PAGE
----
Bid Rigging- Competition Law in India

January 27, 2020
Competition Law

By Lucy Rana and Reetika Wadhwa

The Competition Act, 2002, (hereinafter referred to as ‘Act’), is an enacted law in India that provides measures to prohibit anti-competitive practices by enterprises. The Act majorly specifies prohibits anti-competitive agreements, abuse of dominant position by enterprises and regulate combinations (mergers, acquisitions and amalgamations), for preventing anti-competitive practices in India.

The Act also nullifies any kind of horizontal or vertical agreement. A horizontal agreement is one between enterprises, persons, associations or similar entities engaged in similar trade of goods or services. A vertical agreement is one between enterprises, persons or associations or entities engaged in different stages or levels of the production chain in different markets. Bid rigging or collusive bidding is one of the horizontal agreements which is determined as an anti-competitive practice under Section 3 (3) (d) of the Act.

Section 3 (3) (d) of the Act states that an agreement resulting directly or indirectly in big rigging or collusive rigging shall be void. Bid rigging is further described in Explanation to Section 3 of the Act, which states “bid rigging” means any agreement, between enterprises or persons referred to in sub-section (3) enterprise or persons engaged in identical or similar production or trading of goods or services, which has the effect of eliminating or reducing competition for bids or adversely affecting or manipulating the process for bidding.”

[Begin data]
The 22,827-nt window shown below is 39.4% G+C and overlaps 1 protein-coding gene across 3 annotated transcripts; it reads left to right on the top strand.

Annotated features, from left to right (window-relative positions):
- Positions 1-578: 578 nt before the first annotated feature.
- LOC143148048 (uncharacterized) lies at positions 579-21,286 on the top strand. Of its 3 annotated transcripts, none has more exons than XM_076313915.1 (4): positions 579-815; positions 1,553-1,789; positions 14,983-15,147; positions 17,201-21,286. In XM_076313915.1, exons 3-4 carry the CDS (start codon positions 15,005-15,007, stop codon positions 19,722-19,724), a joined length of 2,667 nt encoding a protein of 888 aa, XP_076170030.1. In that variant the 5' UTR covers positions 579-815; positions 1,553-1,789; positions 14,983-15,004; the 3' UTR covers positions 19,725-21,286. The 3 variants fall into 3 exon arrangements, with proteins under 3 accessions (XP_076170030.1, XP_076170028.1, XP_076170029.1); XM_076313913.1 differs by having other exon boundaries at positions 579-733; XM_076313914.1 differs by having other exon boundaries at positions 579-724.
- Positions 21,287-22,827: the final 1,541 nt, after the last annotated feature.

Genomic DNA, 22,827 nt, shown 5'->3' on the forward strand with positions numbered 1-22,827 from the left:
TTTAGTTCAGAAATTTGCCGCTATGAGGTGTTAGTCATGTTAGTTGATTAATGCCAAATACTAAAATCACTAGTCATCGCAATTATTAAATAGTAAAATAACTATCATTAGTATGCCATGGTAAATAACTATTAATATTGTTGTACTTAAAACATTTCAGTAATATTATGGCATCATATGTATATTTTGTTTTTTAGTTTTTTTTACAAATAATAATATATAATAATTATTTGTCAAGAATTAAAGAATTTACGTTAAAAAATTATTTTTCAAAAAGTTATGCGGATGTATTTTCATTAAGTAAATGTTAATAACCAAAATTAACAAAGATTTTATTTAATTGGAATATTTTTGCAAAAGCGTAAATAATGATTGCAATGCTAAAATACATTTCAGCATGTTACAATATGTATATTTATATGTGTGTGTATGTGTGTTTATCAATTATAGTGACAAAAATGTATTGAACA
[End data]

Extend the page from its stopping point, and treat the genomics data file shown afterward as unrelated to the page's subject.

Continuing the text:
Bid Rigging: Anti Competitive

Bid rigging is a collusive behavior of bidders resulting from a pre-determined arrangement between them. It creates a sense of realistic competition amongst the bidders even though the result of the bid is already determined. This manipulative behavior adversely affects competition as all prospective buyers do not get a fair chance to participate in the bidding process. This act negates the entire process of bidding. The objective of selling the products or services by way of a bid is to enable procurement of goods or services on the most favorable terms and conditions.

For example, in an auction, several buyers including Buyer A and Buyer B are participating. Buyer A colludes with Buyer B prior to the bidding. As part of this collusion, Buyer B agrees not to bid in the auction so that Buyer A is successful in the auction. In exchange of this collusion, Buyer B accepts certain amount of compensation. This act is known as bid rigging. It is an anti-competitive practice as the collusive agreement between Buyer A and Buyer B reduces fair competition for other participants in the auction.

Commonly adopted big rigging agreements/ collusive behavior

  • Not bidding against each other
  • Following an arrangement to rule out other bidders
  • Agreeing on the bid winner prior to actual bid
  • Submitting similar bidding prices
  • Agreeing to abstain from bidding entirely

The common factor in all of the above arrangements is that the auction winner compensates the unsuccessful bidder/s a certain percentage of the profits, on winning the bid.

Forms of Bid Rigging

Bid rigging can be carried out in many ways but some of the most bid rigging conspiracies fall in the below categories:

  1. Bid Suppression – In bid suppression schemes, one or more competitors who otherwise would be expected to bid, or who have previously bid, agree to refrain from bidding or withdraw a previously submitted bid so that the designated winning competitor’s bid is accepted.